European officials have been looking for guidance from the United States on Burma policy, deferring a decision on whether to extend sanctions. But the administration has given little hint of its approach, with officials saying yesterday that the review is still incomplete.
"While we have not yet finalized our approach, we remain committed to encouraging a genuine dialogue between the Burmese authorities and opposition that leads to a free and democratic Burma that respects the rights of its diverse citizens and is at peace with its neighbors," the State Department said.
Prodded by the Bush administration, Congress has imposed increasingly tough sanctions on Burma. But on Capitol Hill, there is also an increasing willingness to reconsider the sanctions approach, including whether to use humanitarian relief as a wedge into the country.
Sen. John F. Kerry (D-Mass.), chairman of the Senate Foreign Relations Committee, plans to make a Burma policy review a key part of his agenda this year, because "he is dissatisfied where we are" in trying to promote the return of civilian rule, a congressional aide said. Paul Grove, the senior Republican aide on the Senate Appropriations subcommittee for foreign operations, also recently visited Burma's delta region to examine assistance efforts.
Sen. James Webb (D-Va.), the new chairman of the East Asia panel of the Foreign Relations Committee, is a fierce critic of the sanctions approach and will play a major role in the congressional review. "I have said for several years that it is to the benefit of all involved that we speak directly with Burma's leadership and work toward resolving our differences," he said yesterday.
Monks protest banning of "Dharma Lectures" - Min Lwin
Irrawaddy: Thu 26 Mar 2009
Monks in upper Burma have launched a petition calling for an end to an official ban on so-called "dharma lectures" featuring the Buddha's teachings, according to sources in Mandalay and Magwe divisions.
A monk in Kyaukpadaung Township, Mandalay Division, said the authorities in Salay Township had banned not only dharma lectures but the production, copying and sale of VCDs and CDs featuring the lectures. He said the ban had been in force since January.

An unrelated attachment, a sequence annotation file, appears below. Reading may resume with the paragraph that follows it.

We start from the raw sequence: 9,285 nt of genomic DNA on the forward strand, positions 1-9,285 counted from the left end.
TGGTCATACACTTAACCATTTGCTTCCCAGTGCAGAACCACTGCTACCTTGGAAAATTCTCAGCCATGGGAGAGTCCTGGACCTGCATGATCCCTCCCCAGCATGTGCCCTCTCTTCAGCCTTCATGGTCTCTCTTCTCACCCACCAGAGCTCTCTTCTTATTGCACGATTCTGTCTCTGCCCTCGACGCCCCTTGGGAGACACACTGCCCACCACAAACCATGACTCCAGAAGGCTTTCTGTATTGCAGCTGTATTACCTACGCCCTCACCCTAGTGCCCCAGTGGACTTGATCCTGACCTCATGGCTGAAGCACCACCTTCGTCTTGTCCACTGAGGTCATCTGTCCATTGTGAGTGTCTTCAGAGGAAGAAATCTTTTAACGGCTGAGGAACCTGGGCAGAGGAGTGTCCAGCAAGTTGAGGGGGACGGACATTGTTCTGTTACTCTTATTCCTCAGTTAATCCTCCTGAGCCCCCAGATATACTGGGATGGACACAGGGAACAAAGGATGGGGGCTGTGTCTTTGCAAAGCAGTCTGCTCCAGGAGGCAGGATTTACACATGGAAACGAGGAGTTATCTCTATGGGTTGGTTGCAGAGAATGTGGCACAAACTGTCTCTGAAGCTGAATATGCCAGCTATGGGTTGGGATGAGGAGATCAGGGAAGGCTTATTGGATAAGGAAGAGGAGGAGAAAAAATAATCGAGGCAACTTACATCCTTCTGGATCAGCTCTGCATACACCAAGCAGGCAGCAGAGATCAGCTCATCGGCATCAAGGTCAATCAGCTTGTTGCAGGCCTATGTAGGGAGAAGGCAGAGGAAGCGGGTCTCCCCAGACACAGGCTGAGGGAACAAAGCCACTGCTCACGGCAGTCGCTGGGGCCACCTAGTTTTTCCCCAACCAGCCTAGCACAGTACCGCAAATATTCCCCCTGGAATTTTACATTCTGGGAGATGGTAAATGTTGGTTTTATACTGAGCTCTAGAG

Novice monks from a monastery shave each others heads, in western Rangoon. (Photo: AP)
"We are collecting signatures among the monks, and then we will send them to state senior monks," he said.
The banned VCDs and CDs feature some of Burma's most respected senior monks, including U Thumingala, U Nyanithara and U Kawvida.
The dharma lectures are based on classical Buddhist stories, but are often interpreted as criticism of the government and its policies.
U Kawvida, a Buddhist scholar with a PhD degree, says in one VCD that the worst disease is hunger, and that if people are poor and hungry it is a universal truth that they will struggle.
In one banned CD, titled "The Way of Dumb People," U Nyanithara, also known as Thitagu Sayardaw, criticized the popular belief in numerology and astrology.
His criticism was thought to have been aimed also at junta leader Snr-Gen Than Shwe, who is famous for basing important decisions on his astrologer's advice.
In VCDs and CDs that achieved wide popularity, U Nyanithara also talked about democracy and open society.
Senior CPC official meets Myanmar top leader
Xinhua: Thu 26 Mar 2009
Li Changchun, a senior official of the Communist Party of China (CPC), met with Than Shwe, chairman of the Myanmar State Peace and Development Council (SPDC), here on Thursday, during which they exchanged views on developing good-neighborly and friendly ties between China and Myanmar.